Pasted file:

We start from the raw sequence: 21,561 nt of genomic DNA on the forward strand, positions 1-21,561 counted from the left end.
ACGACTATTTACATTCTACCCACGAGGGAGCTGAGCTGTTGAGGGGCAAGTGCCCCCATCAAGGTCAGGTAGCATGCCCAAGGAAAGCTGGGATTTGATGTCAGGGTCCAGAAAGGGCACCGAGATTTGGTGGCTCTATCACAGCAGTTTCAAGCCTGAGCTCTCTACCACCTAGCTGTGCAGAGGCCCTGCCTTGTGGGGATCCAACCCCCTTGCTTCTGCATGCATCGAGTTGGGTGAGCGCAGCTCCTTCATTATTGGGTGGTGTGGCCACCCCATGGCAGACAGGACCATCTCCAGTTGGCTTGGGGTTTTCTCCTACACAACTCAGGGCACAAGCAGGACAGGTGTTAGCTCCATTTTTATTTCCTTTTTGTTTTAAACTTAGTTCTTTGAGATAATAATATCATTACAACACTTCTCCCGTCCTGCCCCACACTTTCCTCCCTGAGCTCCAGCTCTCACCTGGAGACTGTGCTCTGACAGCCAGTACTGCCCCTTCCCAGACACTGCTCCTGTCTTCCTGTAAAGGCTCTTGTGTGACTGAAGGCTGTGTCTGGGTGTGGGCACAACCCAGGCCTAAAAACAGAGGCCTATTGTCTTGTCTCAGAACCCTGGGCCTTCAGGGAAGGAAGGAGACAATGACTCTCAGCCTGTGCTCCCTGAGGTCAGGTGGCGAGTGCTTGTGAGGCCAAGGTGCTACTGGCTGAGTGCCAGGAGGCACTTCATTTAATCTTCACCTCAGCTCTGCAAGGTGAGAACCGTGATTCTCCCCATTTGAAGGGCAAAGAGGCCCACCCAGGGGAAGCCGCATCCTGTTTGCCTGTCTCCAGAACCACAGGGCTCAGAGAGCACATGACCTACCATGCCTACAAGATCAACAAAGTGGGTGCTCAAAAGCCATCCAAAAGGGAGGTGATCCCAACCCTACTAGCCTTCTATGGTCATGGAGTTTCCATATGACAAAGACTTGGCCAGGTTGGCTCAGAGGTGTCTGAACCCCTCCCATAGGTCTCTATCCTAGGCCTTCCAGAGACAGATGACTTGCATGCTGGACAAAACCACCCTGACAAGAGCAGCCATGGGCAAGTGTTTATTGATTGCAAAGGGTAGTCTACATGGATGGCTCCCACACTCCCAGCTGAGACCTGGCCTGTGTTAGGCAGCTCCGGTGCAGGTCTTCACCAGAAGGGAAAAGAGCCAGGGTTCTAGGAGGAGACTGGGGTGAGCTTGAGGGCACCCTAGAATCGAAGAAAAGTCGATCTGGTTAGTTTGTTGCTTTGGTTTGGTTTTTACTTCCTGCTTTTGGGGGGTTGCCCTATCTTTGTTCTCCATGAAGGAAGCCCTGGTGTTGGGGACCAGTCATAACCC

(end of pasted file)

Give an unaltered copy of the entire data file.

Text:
We start from the raw sequence: 21,561 nt of genomic DNA on the forward strand, positions 1-21,561 counted from the left end.
ACGACTATTTACATTCTACCCACGAGGGAGCTGAGCTGTTGAGGGGCAAGTGCCCCCATCAAGGTCAGGTAGCATGCCCAAGGAAAGCTGGGATTTGATGTCAGGGTCCAGAAAGGGCACCGAGATTTGGTGGCTCTATCACAGCAGTTTCAAGCCTGAGCTCTCTACCACCTAGCTGTGCAGAGGCCCTGCCTTGTGGGGATCCAACCCCCTTGCTTCTGCATGCATCGAGTTGGGTGAGCGCAGCTCCTTCATTATTGGGTGGTGTGGCCACCCCATGGCAGACAGGACCATCTCCAGTTGGCTTGGGGTTTTCTCCTACACAACTCAGGGCACAAGCAGGACAGGTGTTAGCTCCATTTTTATTTCCTTTTTGTTTTAAACTTAGTTCTTTGAGATAATAATATCATTACAACACTTCTCCCGTCCTGCCCCACACTTTCCTCCCTGAGCTCCAGCTCTCACCTGGAGACTGTGCTCTGACAGCCAGTACTGCCCCTTCCCAGACACTGCTCCTGTCTTCCTGTAAAGGCTCTTGTGTGACTGAAGGCTGTGTCTGGGTGTGGGCACAACCCAGGCCTAAAAACAGAGGCCTATTGTCTTGTCTCAGAACCCTGGGCCTTCAGGGAAGGAAGGAGACAATGACTCTCAGCCTGTGCTCCCTGAGGTCAGGTGGCGAGTGCTTGTGAGGCCAAGGTGCTACTGGCTGAGTGCCAGGAGGCACTTCATTTAATCTTCACCTCAGCTCTGCAAGGTGAGAACCGTGATTCTCCCCATTTGAAGGGCAAAGAGGCCCACCCAGGGGAAGCCGCATCCTGTTTGCCTGTCTCCAGAACCACAGGGCTCAGAGAGCACATGACCTACCATGCCTACAAGATCAACAAAGTGGGTGCTCAAAAGCCATCCAAAAGGGAGGTGATCCCAACCCTACTAGCCTTCTATGGTCATGGAGTTTCCATATGACAAAGACTTGGCCAGGTTGGCTCAGAGGTGTCTGAACCCCTCCCATAGGTCTCTATCCTAGGCCTTCCAGAGACAGATGACTTGCATGCTGGACAAAACCACCCTGACAAGAGCAGCCATGGGCAAGTGTTTATTGATTGCAAAGGGTAGTCTACATGGATGGCTCCCACACTCCCAGCTGAGACCTGGCCTGTGTTAGGCAGCTCCGGTGCAGGTCTTCACCAGAAGGGAAAAGAGCCAGGGTTCTAGGAGGAGACTGGGGTGAGCTTGAGGGCACCCTAGAATCGAAGAAAAGTCGATCTGGTTAGTTTGTTGCTTTGGTTTGGTTTTTACTTCCTGCTTTTGGGGGGTTGCCCTATCTTTGTTCTCCATGAAGGAAGCCCTGGTGTTGGGGACCAGTCATAACCC